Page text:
Civil Order No. 2
The state of Texas has been withstanding a historic winter storm. With widespread power outages, millions of Texans are freezing in record-low temperatures. The storm has overwhelmed the infrastructure of Texas, resulting in inaccessible roads, closures of vital businesses, water treatment plants to shut down,  and other serious malfunctions. The people of Texas are enduring such disruptions amid a global pandemic with daily new cases reaching in the thousands.  These incidents have alarmed me, and I have determined to dedicate my second civil order to contribute relief to the state of Texas during these challenging times.
Feb. 13, 2021, a winter storm swept through many regions of the United States. The storm started in the Northwest, moved to the South, and continues to impact (as of Feb. 18) the Midwest and Northeast United States.  In Texas, nearly three million people, to include children and elders, have had to persevere through days without clean water, electricity, sustenance, and warmth. 
THE SITUATION EXAMINED
Officials from the Electric Reliability Council of Texas (ERCOT), the managing organization for most of Texas’ energy grid, said the primary reason for the extensive power outages is due to the sudden drop in temperatures. Most of Texas relies on natural gas, extracted from offsite oil fields, and then pumped through pipelines into plants that generate heat and power for customers. Due to limited space for fuel storage, these pipelines are constantly flowing with natural gas. The design of this energy system cannot tolerate freezing temperatures. As a result, when the winter storm hit Texas, natural gas wells froze, which stopped half of Texas’ natural gas production. 
Natural gas production is not the only source of power in Texas that has experienced difficulties due to the extreme winter. According to grid operators, half of Texas’ capacity to generate wind power has been offline because wind turbines in West Texas have frozen.  Wind and solar accounted for 24.8 and 3.8 percent (respectively) of power in Texas in 2020, but natural gas still leads the way by 51 percent. 
In identifying specific failures in Texas’ energy infrastructure, legislators should focus on the state’s overdependence on natural gas production. Additionally, they should address the necessity to sufficiently upgrade or “winterize” Texas’ power grid, which has remained isolated from the rest of the country to avoid federal regulators. Community leaders have criticized such action—or inaction more like—prioritizes profits instead of ensuring the safety and wellbeing of Texans. 
Texas has been through a similar winter snap in 2011. Even then, experts warned that spikes in demand for electricity during extreme weather events is pushing the state power grid to the brink of complete shutdown. Similar phenomena occurred during summers with record-high heat days. Due to global warming, winters on average have become milder. However, some scientists link climate change, specifically the Artic heat wave, to the increased volatility of the atmosphere, which causes intense and sudden winter storms like the one Texas is facing.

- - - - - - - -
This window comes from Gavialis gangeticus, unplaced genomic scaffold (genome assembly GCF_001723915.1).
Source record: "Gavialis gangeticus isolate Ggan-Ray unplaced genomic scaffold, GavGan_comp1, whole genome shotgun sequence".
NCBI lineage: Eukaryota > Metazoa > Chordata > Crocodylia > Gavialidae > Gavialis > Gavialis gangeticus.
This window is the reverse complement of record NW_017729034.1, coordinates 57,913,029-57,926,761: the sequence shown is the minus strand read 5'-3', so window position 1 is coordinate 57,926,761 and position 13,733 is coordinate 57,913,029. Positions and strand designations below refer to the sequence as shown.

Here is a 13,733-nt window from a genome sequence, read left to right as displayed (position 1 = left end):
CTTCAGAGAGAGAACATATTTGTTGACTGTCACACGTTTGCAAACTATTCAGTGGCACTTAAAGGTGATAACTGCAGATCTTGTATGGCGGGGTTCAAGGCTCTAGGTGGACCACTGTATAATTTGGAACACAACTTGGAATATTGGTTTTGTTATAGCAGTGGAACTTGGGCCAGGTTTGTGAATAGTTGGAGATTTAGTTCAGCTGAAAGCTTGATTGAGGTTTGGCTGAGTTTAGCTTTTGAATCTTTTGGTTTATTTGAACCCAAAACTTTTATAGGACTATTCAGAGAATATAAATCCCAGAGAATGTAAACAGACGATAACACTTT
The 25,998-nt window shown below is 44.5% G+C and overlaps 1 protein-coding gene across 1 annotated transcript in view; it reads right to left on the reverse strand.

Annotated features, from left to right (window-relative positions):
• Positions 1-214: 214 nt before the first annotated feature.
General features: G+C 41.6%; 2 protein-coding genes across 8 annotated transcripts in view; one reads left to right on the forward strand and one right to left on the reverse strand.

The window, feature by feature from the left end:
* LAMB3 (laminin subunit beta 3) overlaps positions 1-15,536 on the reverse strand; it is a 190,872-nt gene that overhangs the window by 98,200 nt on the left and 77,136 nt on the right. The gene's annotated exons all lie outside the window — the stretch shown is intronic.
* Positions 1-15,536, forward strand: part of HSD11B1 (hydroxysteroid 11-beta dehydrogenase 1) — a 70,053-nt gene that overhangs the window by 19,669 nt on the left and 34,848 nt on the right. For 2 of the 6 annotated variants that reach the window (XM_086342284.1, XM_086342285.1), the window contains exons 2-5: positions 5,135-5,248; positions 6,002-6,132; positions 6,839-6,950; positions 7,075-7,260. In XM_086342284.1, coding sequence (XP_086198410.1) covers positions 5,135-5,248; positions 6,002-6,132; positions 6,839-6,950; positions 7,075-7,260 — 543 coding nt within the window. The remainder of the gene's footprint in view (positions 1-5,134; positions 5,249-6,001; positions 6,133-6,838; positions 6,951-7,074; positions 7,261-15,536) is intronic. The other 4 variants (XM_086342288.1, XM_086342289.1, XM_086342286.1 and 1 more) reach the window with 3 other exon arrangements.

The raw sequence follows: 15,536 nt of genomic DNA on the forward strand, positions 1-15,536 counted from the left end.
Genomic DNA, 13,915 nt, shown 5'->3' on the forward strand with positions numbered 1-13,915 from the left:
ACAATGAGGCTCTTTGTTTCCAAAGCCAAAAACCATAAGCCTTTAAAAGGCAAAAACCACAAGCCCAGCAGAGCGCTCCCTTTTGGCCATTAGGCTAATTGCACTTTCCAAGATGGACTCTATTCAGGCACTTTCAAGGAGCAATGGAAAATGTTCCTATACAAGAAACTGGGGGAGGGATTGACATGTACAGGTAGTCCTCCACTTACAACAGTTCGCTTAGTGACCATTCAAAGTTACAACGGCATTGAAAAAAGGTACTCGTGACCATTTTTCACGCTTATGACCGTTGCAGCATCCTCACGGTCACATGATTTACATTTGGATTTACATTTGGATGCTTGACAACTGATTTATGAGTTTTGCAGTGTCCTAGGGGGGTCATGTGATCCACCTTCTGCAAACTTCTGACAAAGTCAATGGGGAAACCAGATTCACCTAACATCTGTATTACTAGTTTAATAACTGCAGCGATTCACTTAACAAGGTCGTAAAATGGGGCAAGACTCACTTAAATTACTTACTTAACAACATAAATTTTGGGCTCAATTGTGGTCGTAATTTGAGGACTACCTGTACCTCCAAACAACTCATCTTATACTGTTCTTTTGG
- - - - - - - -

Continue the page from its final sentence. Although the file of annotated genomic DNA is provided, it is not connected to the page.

While the scientific community is still debating on the influence of the warming Artic to new meteorological episodes, Texas cannot expect to modernize its power grid without taking into consideration the threats posed by climate change. The very reason Texas could not prevent these catastrophic power outages, is because government and industry officials ignored signs that the state’s energy infrastructure is vulnerable to extreme weathers. Since the last winter storm, ERCOT made minimal efforts to renovate its system. Consequently, Texas was defenseless against the Feb. 2021 winter storm, which forced more than three million people to live without electricity. 
Texas must commit to higher regulation, so its energy infrastructure undergoes the essential upgrades to serve the people of Texas most effectively. Also, Texas must commit to clean and renewable energy to break away from its reliance on natural gas and coal. Contrary to what some influencers and media personalities insist, “Of the power shortfall that hit Texas, over 80 percent was due to problems at coal and gas-fired plants,” according to PolitiFact, and not wind turbines. 
PERSONAL PLAN OF ACTION
I will donate 103 dollars to the Austin Area Urban League (AAUL) to assist them in providing shelter, food, water, and clothing to people affected by the winter storm.
As soon as the roads are safe to drive again, I will travel to purchase supplies, specifically: plastic eating utensils, plastic plates, and jackets, to donate to the Friends in Crisis Homeless Shelter in Killeen. I will attempt to persuade some of my neighbors to join in the effort.
In the mean time, I will continue to minimally use electric appliances, and keep my thermostat to 68 degrees, as recommended by local Texas news outlets. 
I will access my social media accounts to spread word of the following charitable campaigns and organizations: aaul.org, feedthepeopledallas.com, gofundme.com/f/kick-the-cold-austin-mutal-aid, and mutualaidhou.com.
Given the urgency of this plan of action, I opted not to completely follow the requirements of the Modern Language Association (MLA) format for my citations section.